HPV vaccine cuts cancer-causing infection

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There has been a significant fall in the number of cases of HPV, the virus that causes cervical cancer, following the introduction of a vaccine for young women, a new study says.

The Human Papilloma Virus vaccine fights high-risk infections which cause the majority of cervical cancer cases.

HPV infections decreased in women aged 16 to 21 by 86% between 2010 and 2016 data from Public Health England show.

It comes as newspapers say the vaccine may soon be offered to boys too.


Cervical cancer remains the most common cancer in women under 35.

Experts say these results suggest that the vaccine, introduced just 10 years ago, could eventually lead to a virtual eradication of the disease, which kills around 850 women a year.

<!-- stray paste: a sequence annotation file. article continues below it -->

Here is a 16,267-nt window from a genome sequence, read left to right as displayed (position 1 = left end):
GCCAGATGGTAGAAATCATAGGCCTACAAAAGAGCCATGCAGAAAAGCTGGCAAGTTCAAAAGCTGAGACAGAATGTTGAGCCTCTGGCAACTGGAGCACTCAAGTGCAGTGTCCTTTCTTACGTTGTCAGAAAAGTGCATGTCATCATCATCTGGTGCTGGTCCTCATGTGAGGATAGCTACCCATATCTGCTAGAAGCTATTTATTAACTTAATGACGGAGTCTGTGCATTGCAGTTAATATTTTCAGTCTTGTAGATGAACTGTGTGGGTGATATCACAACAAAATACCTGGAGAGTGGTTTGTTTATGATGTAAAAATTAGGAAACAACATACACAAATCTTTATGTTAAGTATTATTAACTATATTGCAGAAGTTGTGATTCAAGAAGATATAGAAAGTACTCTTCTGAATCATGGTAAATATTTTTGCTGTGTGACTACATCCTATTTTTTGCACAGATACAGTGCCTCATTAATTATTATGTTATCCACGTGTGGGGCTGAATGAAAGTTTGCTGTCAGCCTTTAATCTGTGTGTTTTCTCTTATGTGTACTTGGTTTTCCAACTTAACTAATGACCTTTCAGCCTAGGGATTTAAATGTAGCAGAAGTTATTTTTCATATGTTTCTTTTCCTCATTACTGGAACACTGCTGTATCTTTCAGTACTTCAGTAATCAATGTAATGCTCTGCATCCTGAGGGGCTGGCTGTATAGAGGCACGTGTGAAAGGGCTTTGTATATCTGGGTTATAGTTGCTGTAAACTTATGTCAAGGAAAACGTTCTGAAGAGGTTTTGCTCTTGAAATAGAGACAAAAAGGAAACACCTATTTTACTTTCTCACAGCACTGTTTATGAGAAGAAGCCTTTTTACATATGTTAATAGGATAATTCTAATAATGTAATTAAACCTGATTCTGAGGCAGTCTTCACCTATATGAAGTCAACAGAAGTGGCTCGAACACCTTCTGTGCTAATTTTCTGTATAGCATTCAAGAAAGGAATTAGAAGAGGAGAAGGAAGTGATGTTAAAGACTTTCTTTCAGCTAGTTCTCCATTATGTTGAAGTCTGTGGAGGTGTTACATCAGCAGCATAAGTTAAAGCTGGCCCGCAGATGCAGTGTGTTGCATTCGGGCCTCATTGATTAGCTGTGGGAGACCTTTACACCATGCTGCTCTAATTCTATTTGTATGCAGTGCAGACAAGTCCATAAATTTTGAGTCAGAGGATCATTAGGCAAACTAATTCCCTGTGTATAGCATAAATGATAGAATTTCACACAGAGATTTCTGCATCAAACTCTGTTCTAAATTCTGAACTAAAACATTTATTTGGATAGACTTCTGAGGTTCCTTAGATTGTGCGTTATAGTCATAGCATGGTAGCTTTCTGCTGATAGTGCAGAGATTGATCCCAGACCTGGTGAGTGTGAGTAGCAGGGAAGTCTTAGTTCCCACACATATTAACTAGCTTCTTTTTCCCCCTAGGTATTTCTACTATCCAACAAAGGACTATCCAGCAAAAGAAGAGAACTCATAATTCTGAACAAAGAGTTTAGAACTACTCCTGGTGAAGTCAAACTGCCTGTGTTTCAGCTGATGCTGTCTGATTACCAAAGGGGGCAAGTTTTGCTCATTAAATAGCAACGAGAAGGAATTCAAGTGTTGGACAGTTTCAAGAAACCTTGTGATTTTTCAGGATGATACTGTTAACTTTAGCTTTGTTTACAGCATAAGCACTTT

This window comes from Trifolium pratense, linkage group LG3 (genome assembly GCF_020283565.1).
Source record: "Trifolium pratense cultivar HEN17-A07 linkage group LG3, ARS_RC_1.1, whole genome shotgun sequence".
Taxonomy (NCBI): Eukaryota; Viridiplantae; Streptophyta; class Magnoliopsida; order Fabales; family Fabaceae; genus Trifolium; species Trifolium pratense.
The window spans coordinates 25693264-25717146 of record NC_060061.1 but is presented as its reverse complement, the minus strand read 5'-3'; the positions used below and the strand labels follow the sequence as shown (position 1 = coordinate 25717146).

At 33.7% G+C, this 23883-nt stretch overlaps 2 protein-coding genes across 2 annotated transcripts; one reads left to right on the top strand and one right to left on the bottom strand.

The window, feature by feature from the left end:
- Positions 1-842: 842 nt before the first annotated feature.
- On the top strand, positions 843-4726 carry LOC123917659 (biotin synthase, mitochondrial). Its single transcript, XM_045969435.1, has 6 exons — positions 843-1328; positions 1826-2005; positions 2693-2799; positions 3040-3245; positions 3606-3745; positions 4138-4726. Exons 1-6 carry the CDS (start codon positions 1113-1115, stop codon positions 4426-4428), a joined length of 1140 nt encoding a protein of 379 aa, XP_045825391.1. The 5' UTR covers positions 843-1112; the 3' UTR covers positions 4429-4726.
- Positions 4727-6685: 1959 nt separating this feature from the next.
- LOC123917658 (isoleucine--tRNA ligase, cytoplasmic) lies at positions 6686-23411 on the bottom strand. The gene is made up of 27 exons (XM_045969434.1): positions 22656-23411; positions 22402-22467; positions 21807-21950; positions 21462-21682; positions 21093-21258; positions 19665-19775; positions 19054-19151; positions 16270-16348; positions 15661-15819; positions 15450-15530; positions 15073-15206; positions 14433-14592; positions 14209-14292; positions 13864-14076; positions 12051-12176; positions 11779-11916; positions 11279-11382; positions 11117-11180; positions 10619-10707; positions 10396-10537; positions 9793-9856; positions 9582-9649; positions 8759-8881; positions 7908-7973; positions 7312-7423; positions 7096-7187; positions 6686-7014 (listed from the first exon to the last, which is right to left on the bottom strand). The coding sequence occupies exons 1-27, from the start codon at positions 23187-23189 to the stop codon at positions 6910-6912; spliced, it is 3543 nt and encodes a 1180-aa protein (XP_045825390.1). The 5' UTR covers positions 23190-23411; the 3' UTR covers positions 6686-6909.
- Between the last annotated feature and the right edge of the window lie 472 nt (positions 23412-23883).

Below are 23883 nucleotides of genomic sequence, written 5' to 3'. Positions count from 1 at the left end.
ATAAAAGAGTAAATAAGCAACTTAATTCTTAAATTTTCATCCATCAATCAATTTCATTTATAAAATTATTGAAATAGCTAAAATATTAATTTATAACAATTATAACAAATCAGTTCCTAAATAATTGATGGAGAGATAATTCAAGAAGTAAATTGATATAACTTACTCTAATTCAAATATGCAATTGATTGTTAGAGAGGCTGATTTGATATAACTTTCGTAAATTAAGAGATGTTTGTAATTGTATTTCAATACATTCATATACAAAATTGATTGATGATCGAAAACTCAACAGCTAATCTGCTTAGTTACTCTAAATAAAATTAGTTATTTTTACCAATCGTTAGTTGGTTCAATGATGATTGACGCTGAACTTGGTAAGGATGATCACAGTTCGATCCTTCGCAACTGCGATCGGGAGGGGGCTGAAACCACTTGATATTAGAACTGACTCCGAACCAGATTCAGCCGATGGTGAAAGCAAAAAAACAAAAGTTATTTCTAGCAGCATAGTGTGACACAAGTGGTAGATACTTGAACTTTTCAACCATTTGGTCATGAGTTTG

Mary Ramsay, head of immunisation at Public Health England, said: "These results are very promising and mean that in years to come we can expect to see significant decreases in cervical cancer.

"The study also reminds us how important it is to keep vaccination rates high to reduce the spread of this preventable infection.

"I encourage all parents of girls aged 12 to 13 to make sure they take up the offer for this potentially life-saving vaccine."

The HPV vaccine, first introduced in 2008, is delivered through schools in two doses to girls from the age of 12 to their 18th birthday. It is not offered to women over the age of 18.

More than 80% of people aged 15-24 have now been vaccinated in the UK.

The Joint Committee on Vaccination and Immunisation (JCVI), an expert advisory group, has reportedly told health ministers vaccinating boys will be cost-effective.

A Department of Health and Social Care spokeswoman would not confirm the reports, but said any advice from the JCVI would be "carefully considered" once received.

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